Shan Bryan-Hanson

Twitter, Art and Namasté

digital identityShan Bryan-HansonComment

We establish personal learning networks with individuals to promote learning in specific areas. The images above reflect some of my personal learning networks: higher education and art education, the broader art community and yoga/contemplative practice communities.  I find great value at the intersections of these communities. For instance, representations of yoga in art are of great interest to me and it was enriching to research this topic for an honors tutorial I taught last fall (check out these stunning paintings from the little known tradition of Tantra painting).  As a relatively new member of the Association of Contemplative Mind in Higher Education, attending the ACMHE annual conference this past October provided opportunities to expand my network with others interested in both art and contemplative pedagogy.

I'm currently enrolled in a digital identity course which has me reflecting on opportunities to expand personal learning networks in the digital world. I'm an introvert by nature and a person who tends to value a small group of close ties rather than a larger group of loose ones.  Like most people these days, I'm also busier than I'd like to be and want to reserve a good chunk of time for my family. This makes expanding networks a bit intimidating. Social media platforms like Twitter, however, offer unique opportunities for expanding personal learning networks in ways that seem manageable. As a teacher I'd like to better understand these platforms in order to confidently teach students to use them to grow their own personal learning networks. 

These days I most enjoy, and best learn from, networks that move back and forth between the digital and the material worlds.  It's great to chat online, but every now and again, let's gather in the studio--yoga or art--or meet for a cup of coffee. 

Namasté.

Digital Identity Mapping

digital identityShan Bryan-Hanson2 Comments
Visitor and Resident Map

Visitor and Resident Map

The visitor and resident map pictured above was created as part of an assignment for a professional development course I’m currently enrolled in on the topic of digital identity.  This continuum, created by David White, is a tool for mapping our online lives.  The horizontal axis is the visitor/resident axis.  As I understand it, visitor actions are those which do not leave a public footprint, such as information searching and using email.  Public online activities like Twitter are on the resident side of the continuum.  The vertical axis represents the levels at which we use these tools for personal or institutional/professional purposes.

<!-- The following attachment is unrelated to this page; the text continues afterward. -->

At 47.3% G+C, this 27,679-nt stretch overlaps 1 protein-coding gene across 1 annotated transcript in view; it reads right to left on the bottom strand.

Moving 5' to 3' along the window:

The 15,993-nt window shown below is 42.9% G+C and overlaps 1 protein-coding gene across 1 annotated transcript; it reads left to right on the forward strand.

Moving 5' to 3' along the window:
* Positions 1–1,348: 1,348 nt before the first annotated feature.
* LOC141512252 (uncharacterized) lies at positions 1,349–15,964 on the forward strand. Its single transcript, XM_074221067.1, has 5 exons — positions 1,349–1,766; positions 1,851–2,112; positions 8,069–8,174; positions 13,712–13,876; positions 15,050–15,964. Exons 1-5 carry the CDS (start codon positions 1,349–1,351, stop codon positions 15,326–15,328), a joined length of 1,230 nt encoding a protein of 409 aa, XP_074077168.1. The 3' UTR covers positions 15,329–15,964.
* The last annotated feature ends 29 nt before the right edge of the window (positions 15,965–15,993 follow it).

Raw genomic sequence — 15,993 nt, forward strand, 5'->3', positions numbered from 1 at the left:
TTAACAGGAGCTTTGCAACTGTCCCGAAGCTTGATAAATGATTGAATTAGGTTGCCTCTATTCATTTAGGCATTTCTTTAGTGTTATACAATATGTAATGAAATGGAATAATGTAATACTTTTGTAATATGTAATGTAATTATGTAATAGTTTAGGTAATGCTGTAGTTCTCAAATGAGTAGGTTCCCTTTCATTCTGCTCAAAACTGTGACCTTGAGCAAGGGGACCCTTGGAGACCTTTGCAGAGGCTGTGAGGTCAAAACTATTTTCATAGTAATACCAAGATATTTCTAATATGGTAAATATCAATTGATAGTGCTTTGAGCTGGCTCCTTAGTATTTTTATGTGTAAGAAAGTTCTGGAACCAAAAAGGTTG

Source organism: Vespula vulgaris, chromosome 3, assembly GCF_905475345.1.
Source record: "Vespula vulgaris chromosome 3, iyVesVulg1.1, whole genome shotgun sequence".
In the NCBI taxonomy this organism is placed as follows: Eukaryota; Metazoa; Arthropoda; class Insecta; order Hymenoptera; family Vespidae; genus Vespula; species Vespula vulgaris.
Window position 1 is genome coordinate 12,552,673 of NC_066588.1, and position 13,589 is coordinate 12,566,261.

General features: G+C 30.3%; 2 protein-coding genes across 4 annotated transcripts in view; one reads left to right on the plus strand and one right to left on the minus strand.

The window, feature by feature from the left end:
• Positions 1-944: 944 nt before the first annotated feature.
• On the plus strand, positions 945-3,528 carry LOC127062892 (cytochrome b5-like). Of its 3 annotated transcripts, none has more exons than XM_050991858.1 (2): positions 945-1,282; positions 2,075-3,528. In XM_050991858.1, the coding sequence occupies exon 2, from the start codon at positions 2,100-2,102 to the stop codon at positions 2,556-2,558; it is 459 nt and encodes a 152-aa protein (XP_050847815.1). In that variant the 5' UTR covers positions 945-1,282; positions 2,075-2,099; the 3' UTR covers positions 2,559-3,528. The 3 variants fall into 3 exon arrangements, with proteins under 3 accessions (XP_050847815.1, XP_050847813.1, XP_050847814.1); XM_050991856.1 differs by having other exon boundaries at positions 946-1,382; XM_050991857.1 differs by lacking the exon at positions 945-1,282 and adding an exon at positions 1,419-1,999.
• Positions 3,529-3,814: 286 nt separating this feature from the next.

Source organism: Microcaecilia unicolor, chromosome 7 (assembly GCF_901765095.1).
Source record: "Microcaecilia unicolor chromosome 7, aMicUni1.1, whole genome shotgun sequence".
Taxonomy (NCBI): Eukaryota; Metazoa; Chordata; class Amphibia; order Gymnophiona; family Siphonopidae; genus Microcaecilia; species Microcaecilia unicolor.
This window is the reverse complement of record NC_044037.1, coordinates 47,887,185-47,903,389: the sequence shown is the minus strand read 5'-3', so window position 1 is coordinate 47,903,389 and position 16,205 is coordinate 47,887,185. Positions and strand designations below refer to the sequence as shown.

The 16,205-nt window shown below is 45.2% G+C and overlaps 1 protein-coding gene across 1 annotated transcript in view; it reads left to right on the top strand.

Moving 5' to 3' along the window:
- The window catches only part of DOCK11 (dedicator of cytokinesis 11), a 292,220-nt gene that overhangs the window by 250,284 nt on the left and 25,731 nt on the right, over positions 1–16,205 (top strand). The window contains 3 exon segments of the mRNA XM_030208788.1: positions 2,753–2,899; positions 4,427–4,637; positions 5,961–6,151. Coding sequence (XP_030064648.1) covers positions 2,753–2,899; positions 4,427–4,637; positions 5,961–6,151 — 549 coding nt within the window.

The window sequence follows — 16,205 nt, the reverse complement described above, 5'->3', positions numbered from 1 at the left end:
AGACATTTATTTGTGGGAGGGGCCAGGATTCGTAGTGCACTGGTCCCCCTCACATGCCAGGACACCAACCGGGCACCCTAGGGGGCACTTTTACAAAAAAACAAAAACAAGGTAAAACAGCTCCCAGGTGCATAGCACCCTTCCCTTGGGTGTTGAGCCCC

I decided to paint the map to create a somewhat messy visual because that is my perception of the digital world. As much as I’d like to curate the heck out of my visual footprint, doing so entirely is not possible and, I suspect, closes off avenues for meaningful connection.  Though part of my desire to carefully craft digital presentation comes from a belief in the value of editing and curation, it’s also a result of my discomfort with context collapse, the collapsing of many possible audiences (i.e., family, work colleagues, past acquaintances, close friends) into one context. 

Bonnie Stewart writes about this in her post,  In Praise of Living in Public.  On blogging, she writes“...you have to cobble that self together from the nearly infinite contexts and selves reflected back at you by the disco ball of the blank screen.”  The disco ball metaphor is apt because it speaks to the illusory nature of perception. Pushing perceptions aside is difficult though, and to make the daunting task of crafting the self in public a little bit easier it’s helpful to bring empathy and an open mind to the table. 

My own visitor and resident map leans heavily toward the institutional/professional axis.  This may be in part because what I do professionally is what I love to do personally.  It’s also the result of my tendency to curate and compartmentalize. There is a part of me that would like to be a bit braver online, to engage in more public discourse and collapse some of my compartmentalized spaces.